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The Significance of Christian Art

In case you’re wondering what’s happened to your writers’ group, it’s been in transit recently. Yes, the electrons are being borrowed and routed from a completely different locale altogether, and I’m no longer able to jump on my unsuspecting neighbors’ wireless networks. Dang it. I was getting pretty comfy with the communal bandwidth thing. Serves me right, I guess, that there are now 5 in my general vicinity all of which are password protected. Doesn’t anyone trust people anymore? So basically, I’m back to the old dial-up for a while, so if this looks clunky you now know why.

What didn’t look clunky to me when it showed up in my mailbox the other day was the new Relevant magazine. Many, many awesome articles this month about living what we preach, not least of all, one by Craig Detweiler, film program director at Biola. This article is reason enough to go subscribe right now.

You think I’m being cute. Okay. This bit is from his article, "Life Outside the Faith Ghetto":

"The artistic community deals primarily with descriptive truth. Artists attempt to hold up a mirror, to reveal the human condition as is, quirks and all. While music, literature and film can inspire us to greater heights, they often begin by describing the depths of our depravity. Haunting and enduring art raises all the right questions and challenges audiences to search for answers."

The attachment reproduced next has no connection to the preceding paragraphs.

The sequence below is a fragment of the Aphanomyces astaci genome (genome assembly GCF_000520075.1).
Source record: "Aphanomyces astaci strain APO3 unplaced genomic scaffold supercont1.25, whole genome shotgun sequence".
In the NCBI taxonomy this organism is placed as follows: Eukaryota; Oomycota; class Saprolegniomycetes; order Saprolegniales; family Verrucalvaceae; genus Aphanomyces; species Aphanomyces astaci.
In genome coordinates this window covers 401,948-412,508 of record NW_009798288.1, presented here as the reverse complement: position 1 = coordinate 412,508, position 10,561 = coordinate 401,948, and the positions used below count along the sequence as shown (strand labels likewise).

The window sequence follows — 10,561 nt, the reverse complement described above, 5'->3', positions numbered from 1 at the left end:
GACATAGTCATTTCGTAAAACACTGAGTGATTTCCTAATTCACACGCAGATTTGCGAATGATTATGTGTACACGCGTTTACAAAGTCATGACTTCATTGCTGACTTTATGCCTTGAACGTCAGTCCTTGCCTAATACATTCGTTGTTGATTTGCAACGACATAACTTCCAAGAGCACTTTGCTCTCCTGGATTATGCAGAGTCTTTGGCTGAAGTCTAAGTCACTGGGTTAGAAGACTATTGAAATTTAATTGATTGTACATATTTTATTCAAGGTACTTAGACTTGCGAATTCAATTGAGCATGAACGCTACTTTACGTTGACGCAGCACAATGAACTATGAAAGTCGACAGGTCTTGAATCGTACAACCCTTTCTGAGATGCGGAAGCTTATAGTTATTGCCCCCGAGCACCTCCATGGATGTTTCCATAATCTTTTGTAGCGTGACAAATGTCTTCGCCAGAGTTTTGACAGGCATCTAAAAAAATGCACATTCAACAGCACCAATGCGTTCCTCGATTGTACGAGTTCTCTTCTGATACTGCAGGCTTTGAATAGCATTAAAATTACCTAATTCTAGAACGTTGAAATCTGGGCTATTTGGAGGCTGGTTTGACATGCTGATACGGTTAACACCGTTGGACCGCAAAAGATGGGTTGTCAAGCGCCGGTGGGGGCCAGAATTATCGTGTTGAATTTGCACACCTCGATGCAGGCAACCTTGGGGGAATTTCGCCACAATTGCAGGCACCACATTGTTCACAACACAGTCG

I like what he’s suggesting here. There may be no such thing as a Christian artist community if we continue to believe we have all the answers to life. If we did, what would we need art for? Proselytize, assumedly. The community over at the Image forum has been dealing with the question "Should art do anything?" What is it’s purpose? Should artists and writers be motivated by questions rather than a desire to share a message? The question we’ve been concerned with here is "How will writers be allowed to search and question in the CBA when one of the requirements is that answers be given?" I’ve said it so often, but I’ll keep saying it: Christians have the greatest advantage in showing just how depraved and dark the evil can be without God, going to the extremes others can’t to express just how powerful this God is. Yes, He can redeem everything. But no, He didn’t answer all the questions. How much more compromise should we be paying to effectively subvert God’s power in our characters’ lives by diluting the darkness and pretending we know everything?

Christians do have the ultimate answer that God redeems everything. But if we really believe that, there should be no question of how much darkness we should be allowed to show redeemed. There is no real pit, no true evil, no horror, no suffering, no irreparable damage that isn’t merely unrevealed glory. Ignorance and doubt are only unrealized holiness. But does that mean we always see that in our day to day lives? Who among us understands this mystery? Who is not sometimes miserable with confusion? Is living easier since becoming a Christian? If so, I’m happy for you, but be aware that it might not always be so. Finding life with Christ cures a lot of what ails, but having some answers ultimately makes other things more difficult. You now have an ultimate hope in the realization of future redemption, but this world is still under darkness and your new understanding is not meant simply to make us complete. It is an urgent responsibility to seek out deeper faith with fear and trembling. And if you happen to be a fellow artist, I believe it’s doubly incumbent upon you to represent truthfully the difficult and chaotic world in which we all live.